WOAC launches live art collection with outdoor films on Upper Campus
Four new live artworks, installed in the Sarah Baartman precinct at the University of Cape Town (UCT) Upper Campus earlier this year – and documented on film for the project, ‘The Fire This Time‘ – will be shared with a broader public at an outdoor screening on Upper Campus on Thursday, 15 September 2022. The artists featured are Qondiswa James, Grant Jurius, Lukhanyiso Skosana and the collaboration of Lesiba Mabitsela and Lorin Sookool.
This premiére screening will be preceded by umsebenzi, a programme of music, reading, presentation and conversation around themes relating to the project, conceptualised by Thiyane Duda and Ukhona Ntsali Mlandu. Duda is a reader of isiXhosa literature, founder of Indyebo kaNtu and a researcher at the Land and Accountability Research Centre at UCT and Mlandu, director of Greatmore Studios and founder of makwande republic.
“Umsebenzi yi installation e multi-layered enjongo ikukuphosa ilitye kwisivivana senguqu kwiYunivesithi yaseKapa kunye noMzantsi Afrika at large,” says Duda and co-facilitator, Mlandu. “Lo msebenzi ubeka emehlweni deliberately yaye u acknowledg(a) igalelo lendidi-ngendidi zengqondi zesintu in knowledge production eMzantsi Afrika, kwakunye neendlela ezininzi zokwazi nolwazi. Ngokwenza njalo ususa lomkhuba wosoloko kujongwe kubumhlophe yaye uphakamisa imibuzo ngendawo yelwimi nengqondi zesintu eMzantsi Afrika and in institutions of higher learning njenge Yunivesithi yaseKapa.”
Dr Uhuru Phalafala from Stellenbosch University will deliver a keynote address. Dr Phalafala, a 2021/2022 Department of Higher Education and Technology’s Future Professors Program fellow, has research interests in critical race studies, black radical traditions, translation, and decoloniality. She is further known for her work on South African culture in exile and a forthcoming monograph on former national poet laureate Keorapetse Kgositsile.
The Sarah Baartman precinct, where all four works were anchored, is potentially the heart and soul of UCT and the site of protest for decades. While The Fire This Time is a prompt towards placemaking and being responsive to the affective resonance and shared experiences in the precinct, it also reflects on sparks in the University’s ongoing aspiration for transformation.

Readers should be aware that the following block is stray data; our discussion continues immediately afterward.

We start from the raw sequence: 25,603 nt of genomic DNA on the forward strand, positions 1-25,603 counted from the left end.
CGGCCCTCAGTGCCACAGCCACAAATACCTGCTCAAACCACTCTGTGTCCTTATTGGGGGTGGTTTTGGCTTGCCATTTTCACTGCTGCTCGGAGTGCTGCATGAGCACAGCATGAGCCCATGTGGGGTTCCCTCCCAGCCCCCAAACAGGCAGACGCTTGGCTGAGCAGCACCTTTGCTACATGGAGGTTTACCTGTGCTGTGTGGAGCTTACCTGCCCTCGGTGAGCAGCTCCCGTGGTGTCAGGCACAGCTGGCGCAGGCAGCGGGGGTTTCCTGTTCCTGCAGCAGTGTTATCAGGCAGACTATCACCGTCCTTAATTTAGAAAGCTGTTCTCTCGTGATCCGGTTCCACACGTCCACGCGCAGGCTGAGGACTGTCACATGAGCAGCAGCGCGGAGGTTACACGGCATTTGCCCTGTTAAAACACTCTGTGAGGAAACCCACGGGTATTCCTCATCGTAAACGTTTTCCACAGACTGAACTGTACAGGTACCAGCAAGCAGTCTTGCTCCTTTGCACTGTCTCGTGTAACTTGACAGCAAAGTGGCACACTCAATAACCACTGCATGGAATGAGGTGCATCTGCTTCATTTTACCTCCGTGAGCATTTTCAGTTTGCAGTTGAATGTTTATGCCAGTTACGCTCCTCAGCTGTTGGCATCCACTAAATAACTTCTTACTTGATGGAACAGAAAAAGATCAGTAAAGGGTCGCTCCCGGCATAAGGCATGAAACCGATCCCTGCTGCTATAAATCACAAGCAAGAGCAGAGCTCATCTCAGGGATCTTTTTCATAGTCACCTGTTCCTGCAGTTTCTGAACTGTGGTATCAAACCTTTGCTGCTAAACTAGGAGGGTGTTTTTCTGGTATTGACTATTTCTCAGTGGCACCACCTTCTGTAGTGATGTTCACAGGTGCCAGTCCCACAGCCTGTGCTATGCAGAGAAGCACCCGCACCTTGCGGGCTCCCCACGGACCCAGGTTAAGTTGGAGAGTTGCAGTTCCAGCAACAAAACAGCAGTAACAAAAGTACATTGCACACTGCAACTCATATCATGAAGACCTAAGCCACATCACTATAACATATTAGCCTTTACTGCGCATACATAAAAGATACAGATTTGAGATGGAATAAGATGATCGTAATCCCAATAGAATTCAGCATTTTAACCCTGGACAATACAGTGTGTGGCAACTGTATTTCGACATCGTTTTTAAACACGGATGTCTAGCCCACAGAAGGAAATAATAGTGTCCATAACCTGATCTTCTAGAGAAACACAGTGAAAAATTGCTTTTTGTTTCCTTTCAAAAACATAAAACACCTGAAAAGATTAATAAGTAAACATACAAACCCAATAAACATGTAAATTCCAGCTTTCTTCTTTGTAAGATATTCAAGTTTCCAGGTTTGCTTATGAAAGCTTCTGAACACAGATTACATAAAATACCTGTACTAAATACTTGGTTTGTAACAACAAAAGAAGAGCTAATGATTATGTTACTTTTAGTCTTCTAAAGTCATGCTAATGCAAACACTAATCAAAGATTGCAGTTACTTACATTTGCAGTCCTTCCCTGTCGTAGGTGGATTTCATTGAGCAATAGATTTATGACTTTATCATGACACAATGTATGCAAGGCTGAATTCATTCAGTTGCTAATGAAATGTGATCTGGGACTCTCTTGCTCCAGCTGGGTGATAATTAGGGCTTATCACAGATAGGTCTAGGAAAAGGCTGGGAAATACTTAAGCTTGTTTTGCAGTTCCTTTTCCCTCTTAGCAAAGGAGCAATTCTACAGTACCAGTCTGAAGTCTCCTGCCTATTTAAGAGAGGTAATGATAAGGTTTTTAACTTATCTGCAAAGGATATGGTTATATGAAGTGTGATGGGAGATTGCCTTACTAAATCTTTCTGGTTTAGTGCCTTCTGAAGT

‘The “precinct” roughly constitutes the area from the steps of Sarah Baartman Hall across Jameson Plaza and the residency’s parking lot, to the World War memorial and across Madiba Circle to the plinth where Rhodes fell. It is a site where many narratives and paths converge and intersect,” says WOAC Chair Dr Nomusa Makhubu. “The often hidden histories and events that have taken place here have had a far-reaching impact on the university and how the site is experienced today.”
The programme will commence at 4:30 pm, at the CJR plinth and Monument on Madiba Circle, with a musical offering by acclaimed African instrumentalists and UCT alumni, Sky Dladla and Odwa Bongo, followed by introductory remarks by Dr Makhubu and Ukhona Ntsali Mlandu. The keynote address will follow at 5 pm.
Enter umsebenzi, from 6 pm, with Thiyane Duda reading from Witness Tamsanqa’s 1979 work, Ithemba liyaphilisa. An avid live reader of isiXhosa literature and curator of live reading events, Duda has recently completed Ithemba Liyaphilisa in a popular weekly series of live reads on Instagram.
Mlandu will moderate a panel discussion following the trajectory of colonised education, from its presentation in Tamsanqa’s novel – set in the 1800s after the introduction of Western education to amaXhosa – to the Rhodes Must Fall and Fees Must Fall movement and subsequent narrative around the decolonisation of education.
Alongside Duda, panellists are Dr Xolisa Guzula, lecturer in Applied Language and Literacy Studies at UCT, and famed artist Athi-Patra Ruga, currently based in the Eastern Cape.
Multilingualism and multiliteracies education are Dr Guzula’s fields of expertise; she is a member of Bua-lit Language and Literary Collective that works on social justice in language and literacy education. As one of few South African artists whose work has adopted the trope of myth as a contemporary response to the post-apartheid era, Ruga will offer a somewhat different approach, viewing the traumas of colonial history from a place of detachment.
Live art films
The film screening will start at 7:15 pm, the four short films showcase a diverse offering: Mabitsela and Sookool’s 24 hours of House House, a durational work; Qondiswa James’s travelling work, a pilgrimage from Rhodes Memorial to the plinth where Rhodes fell; a visual and sonic exploration by muralist Grant Jurius; and a ritualistic performance by Lukhanyiso Skosana, in which she paid homage to Sarah Baartman, Zainunnisa’ Cissie’ Gool, Simon Tseko Nkoli, Kewpie, Eudy Simelane and other prolific womxn, femme, black, queer bodies throughout our history.
Read more and view the film trailers on The Fire This Time page. The four works were videographed and the films edited by Daniel Rutland Manners and photographic documentation by Lerato Maduna.
Find the full programme booklet here.
Media enquiries: Marí Stimie, M: 076 4800 643, E: firstname.lastname@example.org.
The UCT Works of Art Collection (WOAC) serves to build a collection of art in line with the University’s vision and mission; to promote the display of the collection through engaged curation; ensure that the collection is safeguarded; and to contribute to an inclusive heritage expression for the University. The collection is curated by a Works of Art Committee that recognises and promotes the value of the collection as being an inspiring and transformative intellectual repository for cultural, educational, scientific, and artistic research scholarship shared by academics, students, staff and cultural communities in and around the University.